Smart Grid and Electricity Transmission. The draft contains provisions to facilitate the deployment of a smart grid, including measures to reduce utility peak loads through smart grid and demand response applications and to help promote smart grid capabilities in new home appliances. It also directs the Federal Energy Regulatory Commission to reform the regional planning process to modernize the electric grid and provide for new transmission lines to carry electricity generated from renewable sources.

Partnering with the States. The draft creates a program to allow each state energy office to establish a State Energy and Environment Development (SEED) Fund, which will serve as a common repository for federal financial assistance for clean energy and energy efficiency projects.

Federal Purchases of Renewable Electricity. The draft authorizes federal agencies to enter into long-term contracts to purchase renewable electricity.

Slept through that part.


Building Energy Efficiency. The draft promotes energy efficiency in new buildings by providing federal training and funding assistance to states that adopt advanced building efficiency codes. It authorizes funding for retrofitting existing commercial and residential buildings to improve their energy efficiency. And it directs the Environmental Protection Agency to develop procedures for rating building energy efficiency.

A good way to rate building energy efficiency would be for buildings with lousy efficiency to have high energy (or carbon) bills. We already have LEED and other rating schemes (problematic though they are). How about solving the principal-agent problem between landlords and tenants, or eliminating building codes that stand in the way of efficiency instead? Colleague Ron Hubert recently told me of one creative approach: fund building efficiency investments through a tax assessment, so that current owners aren’t discouraged from investing if they plan to move soon.

Manufactured Homes. The draft provides rebates to low-income families residing in pre-1976 manufactured homes that can be applied toward purchases of new Energy Star-rated manufactured homes.

Appliance Energy Efficiency. The draft codifies four negotiated agreements on efficiency standards for lighting and four additional agreements for other appliances. It makes numerous improvements to the current Department of Energy process for setting energy-efficiency standards, strengthening the cost- effectiveness test to establish minimum standards and requiring improved disclosure. In addition, it creates a program to provide financial incentives to retailers who sell high volumes of ‘Best-in-Class’ appliances.

I like appliance labeling and don’t mind standards too much, but I think the rebound effect is eating Energy Star alive. I recently saw a home-improvement forum discussion titled, “how much refrigeration do you have” – people might have had efficient fridges, but those were thoroughly defeated by the addition of 2nd freezers, wine chillers, ice makers, beer coolers, etc.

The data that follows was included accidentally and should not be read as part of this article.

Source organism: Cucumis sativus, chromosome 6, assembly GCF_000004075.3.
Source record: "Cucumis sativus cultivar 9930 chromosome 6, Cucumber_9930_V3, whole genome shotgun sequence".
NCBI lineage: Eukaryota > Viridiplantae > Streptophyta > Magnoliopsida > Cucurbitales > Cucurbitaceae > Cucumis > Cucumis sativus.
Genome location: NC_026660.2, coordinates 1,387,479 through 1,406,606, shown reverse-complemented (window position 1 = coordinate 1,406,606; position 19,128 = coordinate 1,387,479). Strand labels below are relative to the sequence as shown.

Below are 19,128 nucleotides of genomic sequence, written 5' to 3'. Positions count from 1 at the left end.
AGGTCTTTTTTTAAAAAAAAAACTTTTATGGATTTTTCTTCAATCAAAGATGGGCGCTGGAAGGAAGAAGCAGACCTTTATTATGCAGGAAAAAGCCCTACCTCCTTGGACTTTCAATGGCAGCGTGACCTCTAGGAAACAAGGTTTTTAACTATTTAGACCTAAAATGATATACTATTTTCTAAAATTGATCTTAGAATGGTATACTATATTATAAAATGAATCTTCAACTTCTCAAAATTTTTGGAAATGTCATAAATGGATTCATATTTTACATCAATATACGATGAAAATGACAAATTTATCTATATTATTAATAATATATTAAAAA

Transportation Efficiency. The draft directs the President to work with the relevant agencies and California to harmonize, to the maximum extent possible, the federal fuel economy standards, any emission standards promulgated by EPA, and the California standards for light-duty vehicles. The goal of this provision is to preserve the environmental benefits that could be achieved by the three standards, but do so in a way that simplifies compliance by the auto companies. The draft also directs EPA to set emissions standards for other mobile sources of pollution such as locomotives, marine vessels, and nonroad sources. The draft requires states to establish goals for reducing global warming pollution from the transportation sector and requires large metropolitan planning organizations to submit transportation plans to meet those goals. The draft authorizes EPA to carry out the SmartWay Transportation Efficiency Program to increase the efficiency of highway trucking.

Interesting that they seem to be deliberately avoiding federal preemption of California’s Pavley (AB1493) regs. I’d actually like to see the CAFE standard go away, especially its footprint-based allocation of mileage that in effect assigns more property rights to larger vehicles. (Of course, wingwalker’s rule applies – you can’t get rid of CAFE until prices reflect the externalities it was designed to address).

Utilities Energy Efficiency. The draft establishes a new energy efficiency resource standard to enlist electricity and natural gas distribution companies in the effort to make the nation more energy efficient. Under this program, each distribution company must demonstrate that its customers have achieved a required level of cumulative electricity or natural gas savings relative to business-as-usual projections. The efficiency standard starts with a 1% electricity savings and 0.75% natural gas savings in 2012 and gradually increases to a 15% cumulative electricity savings and a 10% cumulative natural gas savings by 2020.